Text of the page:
provider based in Australia, and actively encourage tax avoidance.
The Taskforce argued that the significant numbers of providers located
in secrecy jurisdictions 'provides even stronger reason for the Commonwealth
Government to do all it can to resist the access of these gambling providers to
the Australian community'. It added:
We would urge the Commonwealth Government reject any
temptation to respond by allowing Australian online gambling providers to be
set up with low taxes, which seek to target gamblers in other countries with
the aim of extracting profit from those places. In effect Australia would then
be seeking to export gambling problems and harms to other parts of the world,
while seeking the profits to be brought onshore to Australia.
Ambiguities and inconsistencies
Submitters suggested the lack of enforcement of the IGA to date may be in
part due to ambiguities in the Act being exploited. The Victorian InterChurch
Gambling Taskforce said that after making a complaint to ACMA about a site,
they were advised that:
...although the website provides links to other sites that
offer internet gambling services, the access to games were not provided directly
by the site itself. ACMA stated th[at] it was not possible to deposit money on
the website and therefore the website is not a gambling service as defined
under section 4 of the IGA, and as such it is not [a] prohibited internet
gambling service as defined under section 6 of the IGA.
The Taskforce concluded that people wishing to market an online casino appear
to only have to set up a website to which the online casino is linked to be
able to legally do so.
In response to whether the website detailed above, which did not
directly provide internet gambling services, would be looked at by the review
of the IGA, DCBDE stated:
I think the review is looking at a pretty broad suite of
aspects of the act to the extent it will look at the questions around the
provision of prohibited services as well as the advertising of prohibited
services and how best those should be treated in the future. As you would
appreciate, the terms of reference are not going to, in a sense, specify
instance by instance the sorts of things considered, but the review is intended
to cover the act and, broadly, what it does.
The DCBDE discussion paper admitted that the structure and complexity of
the legislation 'may have caused difficulties in the interpretation and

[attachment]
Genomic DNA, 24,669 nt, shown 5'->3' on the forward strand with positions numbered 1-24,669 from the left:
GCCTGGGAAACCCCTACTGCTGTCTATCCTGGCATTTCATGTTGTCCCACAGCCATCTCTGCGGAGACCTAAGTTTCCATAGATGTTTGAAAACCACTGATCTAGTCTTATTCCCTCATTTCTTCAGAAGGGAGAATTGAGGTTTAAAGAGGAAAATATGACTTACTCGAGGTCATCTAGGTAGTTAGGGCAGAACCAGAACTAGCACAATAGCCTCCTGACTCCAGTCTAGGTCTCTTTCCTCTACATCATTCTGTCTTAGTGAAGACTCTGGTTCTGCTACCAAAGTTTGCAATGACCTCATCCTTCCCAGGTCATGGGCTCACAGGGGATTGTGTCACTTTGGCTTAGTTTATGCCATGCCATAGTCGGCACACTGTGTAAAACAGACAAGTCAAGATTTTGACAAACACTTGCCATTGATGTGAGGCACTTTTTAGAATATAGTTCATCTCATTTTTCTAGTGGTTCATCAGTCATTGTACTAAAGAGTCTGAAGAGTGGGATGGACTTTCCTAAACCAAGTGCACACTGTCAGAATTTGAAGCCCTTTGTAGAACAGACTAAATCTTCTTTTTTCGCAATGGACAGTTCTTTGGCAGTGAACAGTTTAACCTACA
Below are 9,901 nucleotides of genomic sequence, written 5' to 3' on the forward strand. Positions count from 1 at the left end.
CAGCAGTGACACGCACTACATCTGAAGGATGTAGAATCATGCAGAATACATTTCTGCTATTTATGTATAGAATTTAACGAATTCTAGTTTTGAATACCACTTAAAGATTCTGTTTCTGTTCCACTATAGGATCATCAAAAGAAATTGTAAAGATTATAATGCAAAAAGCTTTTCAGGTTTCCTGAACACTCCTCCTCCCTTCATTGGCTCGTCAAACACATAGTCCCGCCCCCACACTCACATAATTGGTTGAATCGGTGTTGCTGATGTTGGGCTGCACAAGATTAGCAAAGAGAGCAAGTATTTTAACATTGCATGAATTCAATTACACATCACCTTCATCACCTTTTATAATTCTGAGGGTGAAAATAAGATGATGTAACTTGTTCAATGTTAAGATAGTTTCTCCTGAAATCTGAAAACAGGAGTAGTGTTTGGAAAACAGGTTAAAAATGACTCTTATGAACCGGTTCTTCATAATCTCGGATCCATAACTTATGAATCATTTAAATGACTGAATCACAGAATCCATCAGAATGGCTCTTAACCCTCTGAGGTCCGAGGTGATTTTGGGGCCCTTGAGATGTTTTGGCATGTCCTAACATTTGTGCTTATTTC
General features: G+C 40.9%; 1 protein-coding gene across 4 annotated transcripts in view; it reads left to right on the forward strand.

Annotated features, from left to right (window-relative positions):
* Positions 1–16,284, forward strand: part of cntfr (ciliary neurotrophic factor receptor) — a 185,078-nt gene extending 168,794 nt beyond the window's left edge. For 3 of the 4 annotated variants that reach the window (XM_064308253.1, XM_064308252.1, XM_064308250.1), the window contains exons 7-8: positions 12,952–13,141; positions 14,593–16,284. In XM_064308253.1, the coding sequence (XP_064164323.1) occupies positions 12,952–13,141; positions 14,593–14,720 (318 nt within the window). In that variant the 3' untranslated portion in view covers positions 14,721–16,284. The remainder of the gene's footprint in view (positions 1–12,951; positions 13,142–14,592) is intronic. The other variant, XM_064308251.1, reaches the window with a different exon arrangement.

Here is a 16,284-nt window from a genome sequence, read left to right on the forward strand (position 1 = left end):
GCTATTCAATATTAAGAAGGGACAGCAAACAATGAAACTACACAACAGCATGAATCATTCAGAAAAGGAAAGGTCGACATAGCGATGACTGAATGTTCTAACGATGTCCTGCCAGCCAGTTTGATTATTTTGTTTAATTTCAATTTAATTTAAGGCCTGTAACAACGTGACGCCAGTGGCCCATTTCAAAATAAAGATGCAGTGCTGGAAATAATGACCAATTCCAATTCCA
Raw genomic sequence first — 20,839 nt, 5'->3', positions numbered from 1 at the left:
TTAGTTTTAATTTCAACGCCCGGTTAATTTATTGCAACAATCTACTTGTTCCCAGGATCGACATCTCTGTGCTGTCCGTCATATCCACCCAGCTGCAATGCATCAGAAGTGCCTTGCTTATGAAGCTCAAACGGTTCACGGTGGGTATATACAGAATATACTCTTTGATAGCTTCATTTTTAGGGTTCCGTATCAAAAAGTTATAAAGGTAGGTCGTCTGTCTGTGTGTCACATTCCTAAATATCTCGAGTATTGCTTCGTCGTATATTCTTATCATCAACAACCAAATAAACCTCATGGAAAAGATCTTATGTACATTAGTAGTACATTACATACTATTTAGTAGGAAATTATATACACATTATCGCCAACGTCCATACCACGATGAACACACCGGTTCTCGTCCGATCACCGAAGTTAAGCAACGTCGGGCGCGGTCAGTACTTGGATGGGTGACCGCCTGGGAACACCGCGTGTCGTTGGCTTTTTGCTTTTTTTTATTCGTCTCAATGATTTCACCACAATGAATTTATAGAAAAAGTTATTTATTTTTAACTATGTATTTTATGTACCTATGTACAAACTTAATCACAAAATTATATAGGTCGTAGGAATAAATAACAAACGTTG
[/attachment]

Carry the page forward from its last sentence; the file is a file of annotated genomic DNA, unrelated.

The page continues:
application of certain provisions in the IGA, especially those relating to the
advertising of prohibited interactive gambling services'. Advertising and the
IGA is discussed in chapter nine
Regulation is difficult to
In addition to the ambiguities and inconsistencies for providers
interpreting the legislation, Dr Gainsbury and Professor Blaszczynski referred
to preliminary research which indicates a high level of confusion among
Australians regarding internet gambling regulation which has led to:
...a disparity in that sites that abide by the regulatory
requirements compete unfairly with offshore sites that offer better odds, more
products and have fewer personal identification requirements.
They advocated that further efforts be made to educate Australians about
the differences between regulated and unregulated sites and the dangers of
playing on unregulated sites.
Dr Gainsbury pointed out that:
There are a number of sites which are branded to Australian
poker players which, people are unlikely to be aware, are not acting in a legal
manner in providing those services.
The Coalition of Major Professional and Participation Sports (COMPPS)
also mentioned that the current legislation is 'inadequate, fragmented and
Wesley Mission submitted that an appropriate range of sanctions and
warnings should apply based on a public health approach and it is important for
consumers who choose to gamble online to understand the following:
they are participating in an activity that is prohibited in Australia;
there are numerous alternative forms of gambling that are legal in Australia
that are government regulated and provide some level of consumer protection;